In 1980, the author was starting his first year at the Ontario College of Art when printmaking instructor Bill Poole approached him with a crazy idea: to create ninety-six wood engravings for Poole's limited, letterpress edition of Alice's Adventures in Wonderland. This 2011 edition celebrates Alice's adventures with wood engravings.
For over half a century, Martin Gardner has established himself as one of the world's leading authorities on Lewis Carroll. His Annotated Alice, first published in 1959, has over half a million copies in print around the world and is beloved by both families and scholars—for it was Gardner who first decoded many of the mathematical riddles and wordplay that lay ingeniously embedded in Carroll's two classic stories, Alice's Adventures in Wonderland and Through the Looking Glass.
Forty years after this groundbreaking publication, Norton is proud to publish the Definitive Edition of The Annotated Alice, a work that combines the notes of Gardner's 1959 edition with his 1990 volume, More Annotated Alice, as well as additional discoveries drawn from Gardner's encyclopedic knowledge of the texts. Illustrated with John Tenniel's classic, beloved art—along with many recently discovered Tenniel pencil sketches—The Annotated Alice will be Gardner's most beautiful and enduring tribute to Carroll's masterpieces yet.
Alice and all her many friends will never be forgotten so long as books for children are published. The fascinating adventures of this timeless little girl as she plunges down the rabbit-hole, shrinks and grows, meets the pack of cards and the chess pieces -- should be read regularly by all ages for their totally original fantasy, their humor, and their charm.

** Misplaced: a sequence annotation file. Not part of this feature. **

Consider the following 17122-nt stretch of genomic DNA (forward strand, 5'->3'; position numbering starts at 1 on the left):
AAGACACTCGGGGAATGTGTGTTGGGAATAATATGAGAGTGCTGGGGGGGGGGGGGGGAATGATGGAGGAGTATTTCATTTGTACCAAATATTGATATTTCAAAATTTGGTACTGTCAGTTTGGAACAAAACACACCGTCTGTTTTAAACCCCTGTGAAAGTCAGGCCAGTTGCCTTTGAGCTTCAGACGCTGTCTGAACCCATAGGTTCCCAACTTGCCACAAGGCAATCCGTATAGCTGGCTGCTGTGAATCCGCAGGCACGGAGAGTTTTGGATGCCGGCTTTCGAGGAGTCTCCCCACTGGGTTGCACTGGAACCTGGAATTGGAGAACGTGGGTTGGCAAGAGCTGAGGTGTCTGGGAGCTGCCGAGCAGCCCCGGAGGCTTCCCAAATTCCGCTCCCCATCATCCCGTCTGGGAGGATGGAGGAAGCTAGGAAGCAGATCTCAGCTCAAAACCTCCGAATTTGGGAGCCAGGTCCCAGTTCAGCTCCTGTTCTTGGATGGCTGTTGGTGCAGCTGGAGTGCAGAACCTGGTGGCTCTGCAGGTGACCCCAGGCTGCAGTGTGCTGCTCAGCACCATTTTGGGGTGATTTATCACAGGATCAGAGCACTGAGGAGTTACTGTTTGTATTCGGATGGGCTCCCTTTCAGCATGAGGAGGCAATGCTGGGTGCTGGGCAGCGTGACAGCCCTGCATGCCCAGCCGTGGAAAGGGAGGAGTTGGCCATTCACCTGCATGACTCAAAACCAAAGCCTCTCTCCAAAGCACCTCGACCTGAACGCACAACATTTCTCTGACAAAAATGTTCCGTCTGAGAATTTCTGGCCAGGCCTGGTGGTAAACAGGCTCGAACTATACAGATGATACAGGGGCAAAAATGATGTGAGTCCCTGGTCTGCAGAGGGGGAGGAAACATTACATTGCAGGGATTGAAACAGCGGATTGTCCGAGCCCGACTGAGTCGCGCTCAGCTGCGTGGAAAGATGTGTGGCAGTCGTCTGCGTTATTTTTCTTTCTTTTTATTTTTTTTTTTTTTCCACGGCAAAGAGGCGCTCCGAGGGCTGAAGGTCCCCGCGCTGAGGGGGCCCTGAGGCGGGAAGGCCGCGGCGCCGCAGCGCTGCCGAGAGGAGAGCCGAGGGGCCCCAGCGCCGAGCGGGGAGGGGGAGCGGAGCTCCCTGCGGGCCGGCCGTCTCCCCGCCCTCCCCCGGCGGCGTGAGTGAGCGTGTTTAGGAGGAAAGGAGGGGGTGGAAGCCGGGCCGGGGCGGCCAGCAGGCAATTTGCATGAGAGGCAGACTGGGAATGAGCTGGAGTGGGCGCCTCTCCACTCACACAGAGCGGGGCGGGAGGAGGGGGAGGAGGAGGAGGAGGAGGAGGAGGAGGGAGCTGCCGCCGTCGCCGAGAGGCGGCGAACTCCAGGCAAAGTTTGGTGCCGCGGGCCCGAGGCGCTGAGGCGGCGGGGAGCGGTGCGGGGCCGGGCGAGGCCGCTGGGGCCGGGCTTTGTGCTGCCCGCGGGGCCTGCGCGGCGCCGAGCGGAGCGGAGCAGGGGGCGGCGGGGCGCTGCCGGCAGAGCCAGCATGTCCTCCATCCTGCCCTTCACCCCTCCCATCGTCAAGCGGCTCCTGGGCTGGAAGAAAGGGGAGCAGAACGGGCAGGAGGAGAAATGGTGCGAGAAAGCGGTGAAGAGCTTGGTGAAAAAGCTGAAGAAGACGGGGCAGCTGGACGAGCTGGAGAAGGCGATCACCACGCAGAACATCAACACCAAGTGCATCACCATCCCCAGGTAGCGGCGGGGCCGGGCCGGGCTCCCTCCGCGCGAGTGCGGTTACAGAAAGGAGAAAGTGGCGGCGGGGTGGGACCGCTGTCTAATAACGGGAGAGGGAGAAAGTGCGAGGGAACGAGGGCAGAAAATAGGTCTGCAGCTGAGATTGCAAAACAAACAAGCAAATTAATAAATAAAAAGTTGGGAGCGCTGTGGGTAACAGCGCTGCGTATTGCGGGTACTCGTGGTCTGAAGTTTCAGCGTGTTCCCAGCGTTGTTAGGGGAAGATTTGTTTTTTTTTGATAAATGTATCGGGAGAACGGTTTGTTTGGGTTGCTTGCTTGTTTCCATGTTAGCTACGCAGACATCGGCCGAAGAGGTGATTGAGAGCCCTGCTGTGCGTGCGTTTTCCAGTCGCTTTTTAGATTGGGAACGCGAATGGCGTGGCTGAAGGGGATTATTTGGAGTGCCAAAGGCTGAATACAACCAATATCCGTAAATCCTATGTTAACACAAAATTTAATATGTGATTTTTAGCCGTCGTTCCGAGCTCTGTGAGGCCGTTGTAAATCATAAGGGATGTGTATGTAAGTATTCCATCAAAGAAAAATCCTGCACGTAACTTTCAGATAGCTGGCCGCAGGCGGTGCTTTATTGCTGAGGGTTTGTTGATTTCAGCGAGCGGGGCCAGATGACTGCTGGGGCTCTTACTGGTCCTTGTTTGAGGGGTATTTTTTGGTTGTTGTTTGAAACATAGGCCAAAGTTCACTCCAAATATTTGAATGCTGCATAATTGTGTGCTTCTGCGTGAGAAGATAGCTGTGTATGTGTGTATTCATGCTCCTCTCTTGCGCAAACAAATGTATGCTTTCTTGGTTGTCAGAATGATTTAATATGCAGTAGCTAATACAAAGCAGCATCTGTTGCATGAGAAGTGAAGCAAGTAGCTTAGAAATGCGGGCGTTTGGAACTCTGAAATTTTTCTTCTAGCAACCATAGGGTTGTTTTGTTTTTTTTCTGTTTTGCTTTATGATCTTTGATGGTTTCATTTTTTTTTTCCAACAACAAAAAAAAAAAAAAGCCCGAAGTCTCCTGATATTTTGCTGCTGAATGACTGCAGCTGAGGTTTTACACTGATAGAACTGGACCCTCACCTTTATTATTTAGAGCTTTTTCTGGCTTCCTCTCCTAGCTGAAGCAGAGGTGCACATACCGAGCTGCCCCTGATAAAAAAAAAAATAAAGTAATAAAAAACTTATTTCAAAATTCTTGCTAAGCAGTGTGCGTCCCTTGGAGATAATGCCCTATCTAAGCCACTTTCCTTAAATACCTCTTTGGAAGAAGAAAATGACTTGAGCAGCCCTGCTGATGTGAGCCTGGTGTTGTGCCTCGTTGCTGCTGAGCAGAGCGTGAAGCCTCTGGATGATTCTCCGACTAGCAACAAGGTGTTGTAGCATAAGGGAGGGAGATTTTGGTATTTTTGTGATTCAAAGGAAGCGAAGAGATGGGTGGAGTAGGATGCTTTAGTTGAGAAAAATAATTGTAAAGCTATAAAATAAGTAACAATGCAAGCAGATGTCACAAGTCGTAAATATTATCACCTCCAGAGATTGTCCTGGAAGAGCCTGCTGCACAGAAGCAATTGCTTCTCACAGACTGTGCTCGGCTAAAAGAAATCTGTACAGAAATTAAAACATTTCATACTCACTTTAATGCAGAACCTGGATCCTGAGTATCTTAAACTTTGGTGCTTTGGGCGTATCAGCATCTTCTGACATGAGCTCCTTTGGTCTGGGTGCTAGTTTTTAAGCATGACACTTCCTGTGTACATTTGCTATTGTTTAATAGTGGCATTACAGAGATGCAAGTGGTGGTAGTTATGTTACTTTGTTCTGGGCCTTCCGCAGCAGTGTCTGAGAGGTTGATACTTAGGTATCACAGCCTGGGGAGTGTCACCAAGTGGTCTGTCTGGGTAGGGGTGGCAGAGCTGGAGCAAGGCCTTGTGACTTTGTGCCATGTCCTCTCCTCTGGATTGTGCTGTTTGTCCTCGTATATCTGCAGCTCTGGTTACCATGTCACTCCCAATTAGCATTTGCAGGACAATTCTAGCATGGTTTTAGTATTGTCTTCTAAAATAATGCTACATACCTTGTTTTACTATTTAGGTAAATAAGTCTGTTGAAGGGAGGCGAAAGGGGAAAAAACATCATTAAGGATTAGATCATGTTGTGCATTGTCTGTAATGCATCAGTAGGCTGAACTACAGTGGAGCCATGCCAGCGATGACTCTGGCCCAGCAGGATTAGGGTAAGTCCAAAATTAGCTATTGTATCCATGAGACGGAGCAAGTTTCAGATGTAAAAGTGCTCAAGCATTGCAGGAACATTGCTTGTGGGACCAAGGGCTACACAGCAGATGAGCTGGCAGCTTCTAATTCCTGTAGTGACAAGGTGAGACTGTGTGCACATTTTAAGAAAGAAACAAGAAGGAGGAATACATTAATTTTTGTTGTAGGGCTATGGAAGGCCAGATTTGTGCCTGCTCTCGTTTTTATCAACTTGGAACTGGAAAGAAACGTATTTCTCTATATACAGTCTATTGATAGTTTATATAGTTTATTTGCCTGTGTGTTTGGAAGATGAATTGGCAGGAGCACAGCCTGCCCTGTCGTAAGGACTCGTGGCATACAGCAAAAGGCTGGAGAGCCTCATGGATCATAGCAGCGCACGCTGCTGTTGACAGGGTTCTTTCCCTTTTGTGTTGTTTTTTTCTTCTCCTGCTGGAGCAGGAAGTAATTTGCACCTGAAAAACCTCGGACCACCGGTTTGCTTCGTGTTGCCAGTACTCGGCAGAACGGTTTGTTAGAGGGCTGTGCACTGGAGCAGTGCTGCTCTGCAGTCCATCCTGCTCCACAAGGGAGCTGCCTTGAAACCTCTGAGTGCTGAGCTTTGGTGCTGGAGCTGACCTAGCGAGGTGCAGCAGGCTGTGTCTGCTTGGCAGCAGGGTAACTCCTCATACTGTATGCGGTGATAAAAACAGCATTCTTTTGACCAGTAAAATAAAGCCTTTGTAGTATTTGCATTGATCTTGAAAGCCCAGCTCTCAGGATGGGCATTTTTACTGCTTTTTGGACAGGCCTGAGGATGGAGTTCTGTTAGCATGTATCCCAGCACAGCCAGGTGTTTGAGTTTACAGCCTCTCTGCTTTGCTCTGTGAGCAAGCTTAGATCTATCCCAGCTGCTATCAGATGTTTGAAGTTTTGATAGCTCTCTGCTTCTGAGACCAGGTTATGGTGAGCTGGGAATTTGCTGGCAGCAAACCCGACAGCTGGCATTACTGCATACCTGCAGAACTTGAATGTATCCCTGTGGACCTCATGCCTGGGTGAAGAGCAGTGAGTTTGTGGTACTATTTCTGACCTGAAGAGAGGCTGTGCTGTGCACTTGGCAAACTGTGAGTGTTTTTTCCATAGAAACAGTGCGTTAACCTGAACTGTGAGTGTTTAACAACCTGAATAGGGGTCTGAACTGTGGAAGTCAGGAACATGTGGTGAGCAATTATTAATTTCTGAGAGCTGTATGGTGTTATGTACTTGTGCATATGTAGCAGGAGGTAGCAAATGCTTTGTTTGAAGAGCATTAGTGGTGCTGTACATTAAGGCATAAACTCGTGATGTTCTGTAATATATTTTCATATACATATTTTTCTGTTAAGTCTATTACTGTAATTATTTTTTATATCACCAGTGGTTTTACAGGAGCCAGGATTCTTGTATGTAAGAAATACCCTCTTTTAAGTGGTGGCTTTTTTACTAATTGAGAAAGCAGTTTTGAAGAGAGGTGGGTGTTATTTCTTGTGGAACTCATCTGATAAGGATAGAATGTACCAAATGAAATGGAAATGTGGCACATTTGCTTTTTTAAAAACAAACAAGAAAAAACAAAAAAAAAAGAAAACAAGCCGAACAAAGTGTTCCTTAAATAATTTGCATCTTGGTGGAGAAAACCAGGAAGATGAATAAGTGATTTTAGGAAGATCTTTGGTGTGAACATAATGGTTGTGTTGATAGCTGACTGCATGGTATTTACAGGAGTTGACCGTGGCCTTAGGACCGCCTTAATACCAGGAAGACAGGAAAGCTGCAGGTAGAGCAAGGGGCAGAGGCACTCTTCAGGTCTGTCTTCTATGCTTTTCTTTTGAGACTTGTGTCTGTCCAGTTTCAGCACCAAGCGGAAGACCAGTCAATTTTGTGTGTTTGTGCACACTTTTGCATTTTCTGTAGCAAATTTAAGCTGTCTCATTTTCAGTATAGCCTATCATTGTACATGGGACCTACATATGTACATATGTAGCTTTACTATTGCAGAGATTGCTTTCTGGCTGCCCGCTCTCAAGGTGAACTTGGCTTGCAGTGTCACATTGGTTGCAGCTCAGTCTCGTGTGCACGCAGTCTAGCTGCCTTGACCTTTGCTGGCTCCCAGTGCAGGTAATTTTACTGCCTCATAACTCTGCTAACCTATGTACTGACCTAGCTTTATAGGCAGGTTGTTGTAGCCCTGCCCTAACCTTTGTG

'It's a poor sort of memory that only works backward.'
In Carroll's sequel to Alice's Adventures in Wonderland, Alice once again finds herself in a bizarre and nonsensical place when she passes through a mirror and enters a looking-glass world where nothing is quite as it seems. From her guest appearance as a pawn in a chess match to her meeting with Humpty Dumpty, Through the Looking Glass follows Alice on her curious adventure and shows Carroll's great skill at creating an imaginary world full of the fantastical and extraordinary.
‘Alice was beginning to get very tired of sitting by her sister on the bank, and of having nothing to do: once or twice she had peeped into the book her sister was reading, but it had no pictures or conversations in it, “and what is the use of a book,” thought Alice, “without pictures or conversations?”’
So begins the tale of Alice, who follows a curious White Rabbit down a hole and falls into Wonderland, a fantastical place where nothing is quite as it seems: animals talk, nonsensical characters confuse, Mad Hatters throw tea parties and the Queen plays croquet. Alice’s attempts to find her way home become increasingly bizarre, infuriating and amazing in turn.
A beloved classic, Alice’s Adventures in Wonderland has continued to delight readers, young and old, for over 150 years.
With his marvelous sense of the absurd, Lewis Carroll’s whimsical, fantastical tale delighted children and adults when it was first published in 1865 and has since become a treasured classic of literature.
Lewis Carroll’s sequel to Alice’s Adventures in Wonderland finds Alice transported to a strange new world, trapped in a fantastical game of kings and queens
Through the Looking-Glass finds Alice six months after her fateful fall down the rabbit hole. This time, the portal to another world takes the form of a large mirror mounted above the fireplace mantle. Curious as to what lies on the other side of the mirror’s reflection, Alice leans into the glass surface and once again tumbles into an unknown land.
It is here that she first reads the perplexing poem “Jabberwocky,” meets Tweedledee and Tweedledum, and journeys through forests and across streams, encountering many odd characters along the way, to reach the castle where she will be named queen.
A classic of children’s literature, riven with rich themes and enchanting symbolism, Through the Looking-Glass is timeless classic.
An Author's Republic audio production.
Lewis Carroll was born Charles Lutwidge Dodgson on January 27, 1832, in Cheshire, England. He was a mathematician and a photographer. He photographed a friend's daughter named Alice Liddell and it was initially for her that he told the fairy-tale, Alice's Adventures. The book was very popular and he followed with a sequel.
Narrator Ralph Cosham is a shakespearean actor and an extremely talented and award-winning narrator.